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  • Dvir Yogev

Uprising and Criminal Justice

Updated: Jun 22, 2020

I've been studying criminal justice voting behavior for a [short] while. As it turns out, voters tend to approve criminal justice ballot measures, but they don't show any clear preference for punitive ones (unless they are on the primary ballot, but that's a story for another time). Mostly, voters prefer moderation and support reform as long as it is not radical.


But can political violence and mass uprising convince voters to change the criminal justice course?


As I write this, the 2020 protests have only just begun, but it is clear that they are amongst the most important, impactful, and large-scale in this generation. Coming in a time of a historical pandemic, this era will surely have a deep impact on the American political consciousness. At the epicenter of the uprising is the issue of police brutality and systematic racism -- both are defining features of American criminal justice, sadly.


In a few months, voters will face not just a moral compelling election but also two criminal justice propositions:

  1. California Criminal Sentencing, Parole, and DNA Collection Initiative (2020): A citizen-driven punitive initiative, designed to make the grant of parole more difficult and sparse; increase punishment; enhance the state's capacity to surveil and control criminal justice-involved individuals through the collection of DNA.

  2. California Replace Cash Bail with Risk Assessments Referendum (2020): A rare citizen-driven popular (veto) referendum, meant to repeal existing laws. Specifically, SB-10 which replaced cash-bail with new progressive policies. Although the issues of best practices (from human dignity and due-process standpoint) regarding bail are still contested, it is safe to assume that this is a punitive proposition as well (as SB-10 is a non-punitive law).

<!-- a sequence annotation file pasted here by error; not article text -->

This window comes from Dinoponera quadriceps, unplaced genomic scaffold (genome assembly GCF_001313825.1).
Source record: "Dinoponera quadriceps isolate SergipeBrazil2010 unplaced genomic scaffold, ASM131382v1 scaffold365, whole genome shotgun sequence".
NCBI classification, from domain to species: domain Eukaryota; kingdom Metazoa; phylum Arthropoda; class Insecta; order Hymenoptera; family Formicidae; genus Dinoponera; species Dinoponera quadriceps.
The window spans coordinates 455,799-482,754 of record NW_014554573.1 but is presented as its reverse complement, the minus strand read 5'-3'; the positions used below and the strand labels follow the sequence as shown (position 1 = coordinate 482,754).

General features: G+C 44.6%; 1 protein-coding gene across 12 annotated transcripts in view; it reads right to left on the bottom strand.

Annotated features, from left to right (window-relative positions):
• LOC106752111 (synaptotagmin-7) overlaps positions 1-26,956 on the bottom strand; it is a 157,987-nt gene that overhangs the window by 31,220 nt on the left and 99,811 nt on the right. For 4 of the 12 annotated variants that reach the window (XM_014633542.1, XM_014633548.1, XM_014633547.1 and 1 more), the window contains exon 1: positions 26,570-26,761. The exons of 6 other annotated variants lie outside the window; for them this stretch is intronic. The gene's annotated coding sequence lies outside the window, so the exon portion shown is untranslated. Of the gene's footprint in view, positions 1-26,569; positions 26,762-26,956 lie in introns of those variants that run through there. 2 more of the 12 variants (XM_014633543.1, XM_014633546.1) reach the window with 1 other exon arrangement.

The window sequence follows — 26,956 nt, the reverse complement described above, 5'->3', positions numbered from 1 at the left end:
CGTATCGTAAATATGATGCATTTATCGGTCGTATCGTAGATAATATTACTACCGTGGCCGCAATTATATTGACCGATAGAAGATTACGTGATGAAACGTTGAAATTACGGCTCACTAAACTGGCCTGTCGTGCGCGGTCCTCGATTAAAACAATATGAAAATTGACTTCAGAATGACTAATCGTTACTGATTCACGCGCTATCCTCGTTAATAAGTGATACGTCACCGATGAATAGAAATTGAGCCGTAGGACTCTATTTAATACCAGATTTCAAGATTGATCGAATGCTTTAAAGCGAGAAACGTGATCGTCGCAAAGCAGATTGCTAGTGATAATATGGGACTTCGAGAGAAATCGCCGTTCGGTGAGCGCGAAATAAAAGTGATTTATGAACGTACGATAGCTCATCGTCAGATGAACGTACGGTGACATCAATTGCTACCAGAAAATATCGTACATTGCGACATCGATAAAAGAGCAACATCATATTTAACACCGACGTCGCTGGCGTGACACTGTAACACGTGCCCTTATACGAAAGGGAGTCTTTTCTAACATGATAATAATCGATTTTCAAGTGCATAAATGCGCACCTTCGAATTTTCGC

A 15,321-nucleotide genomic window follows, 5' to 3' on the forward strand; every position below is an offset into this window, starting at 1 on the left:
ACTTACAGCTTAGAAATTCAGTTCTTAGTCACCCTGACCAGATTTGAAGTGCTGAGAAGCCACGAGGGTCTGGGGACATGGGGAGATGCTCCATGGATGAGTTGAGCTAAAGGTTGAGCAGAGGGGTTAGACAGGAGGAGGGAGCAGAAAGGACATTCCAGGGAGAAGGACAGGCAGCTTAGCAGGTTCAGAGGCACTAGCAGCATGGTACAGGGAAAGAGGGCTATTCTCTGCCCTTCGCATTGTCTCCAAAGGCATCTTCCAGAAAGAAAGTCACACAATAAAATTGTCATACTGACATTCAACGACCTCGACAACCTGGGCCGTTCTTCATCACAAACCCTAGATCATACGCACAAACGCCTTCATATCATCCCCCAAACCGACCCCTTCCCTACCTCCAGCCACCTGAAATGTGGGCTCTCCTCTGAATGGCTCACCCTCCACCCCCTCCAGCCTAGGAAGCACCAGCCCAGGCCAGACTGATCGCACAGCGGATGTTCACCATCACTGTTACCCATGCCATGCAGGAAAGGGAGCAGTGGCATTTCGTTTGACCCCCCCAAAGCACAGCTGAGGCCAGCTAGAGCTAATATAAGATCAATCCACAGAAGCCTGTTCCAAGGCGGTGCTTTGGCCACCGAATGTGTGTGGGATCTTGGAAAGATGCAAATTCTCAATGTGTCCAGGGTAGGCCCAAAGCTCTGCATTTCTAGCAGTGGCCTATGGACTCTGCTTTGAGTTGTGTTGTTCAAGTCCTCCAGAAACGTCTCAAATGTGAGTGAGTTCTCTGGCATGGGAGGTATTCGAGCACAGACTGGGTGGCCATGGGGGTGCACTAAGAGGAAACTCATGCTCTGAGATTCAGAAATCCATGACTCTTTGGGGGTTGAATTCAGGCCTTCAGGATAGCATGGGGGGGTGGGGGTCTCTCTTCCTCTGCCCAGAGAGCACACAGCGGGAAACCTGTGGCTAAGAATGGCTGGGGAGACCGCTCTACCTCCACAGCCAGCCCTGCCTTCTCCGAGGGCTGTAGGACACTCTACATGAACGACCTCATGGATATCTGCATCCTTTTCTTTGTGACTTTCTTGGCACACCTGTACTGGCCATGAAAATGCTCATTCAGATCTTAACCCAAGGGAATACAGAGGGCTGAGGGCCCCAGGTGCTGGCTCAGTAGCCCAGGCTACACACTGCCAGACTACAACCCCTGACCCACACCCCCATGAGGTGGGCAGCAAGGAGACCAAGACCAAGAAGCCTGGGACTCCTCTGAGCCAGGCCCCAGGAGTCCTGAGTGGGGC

My research suggests that the first proposition is likely to pass (not by a landslide though, as it is not moderately punitive), but is difficult to determine the result of the second because of its unique "veto-character" (there are just not enough historical examples to provide info about voting behavior on veto measures. They also tend to be quite confusing...).


Will the uprising be a roadblock in the punitive trajectory? Will voters finally resist the punitive measure and uphold SB-10? How much would voting behavior on criminal justice issues change in 2020?


Enos, Kaufman, and Sands recently argued that "the 1992 Los Angeles riot—one of the most high-profile events of political violence in recent American history ... caused a marked liberal shift in policy support at the polls. Investigating the sources of this shift, we find that it was likely the result of increased mobilization of both African American and white voters. Remarkably, this mobilization endures over a decade later." (Can Violent Protest Change Local Policy Support? Evidence from the Aftermath of the 1992 Los Angeles Riot, American Political Science Review 2019).

Their assumption that "the underlying causes of the riot are unrelated to downstream changes in policy support" fits perfectly with the current uprising. The triggering event, now as in 1992, is a video of police brutality. They write: "Although the riot was a nonrandom event, the timing of the video recording and subsequent trial and conviction were unrelated to the timing of a primary election."


It is difficult to find sources of optimism when the streets are burning and people can't breathe. If political science research is right, however, there might be hope for better, less despicable politics in the future.

 

Other sources of optimism:

https://www.cambridge.org/core/journals/american-political-science-review/article/agenda-seeding-how-1960s-black-protests-moved-elites-public-opinion-and-voting/136610C8C040C3D92F041BB2EFC3034C


https://onlinelibrary.wiley.com/doi/abs/10.1111/ajps.12384




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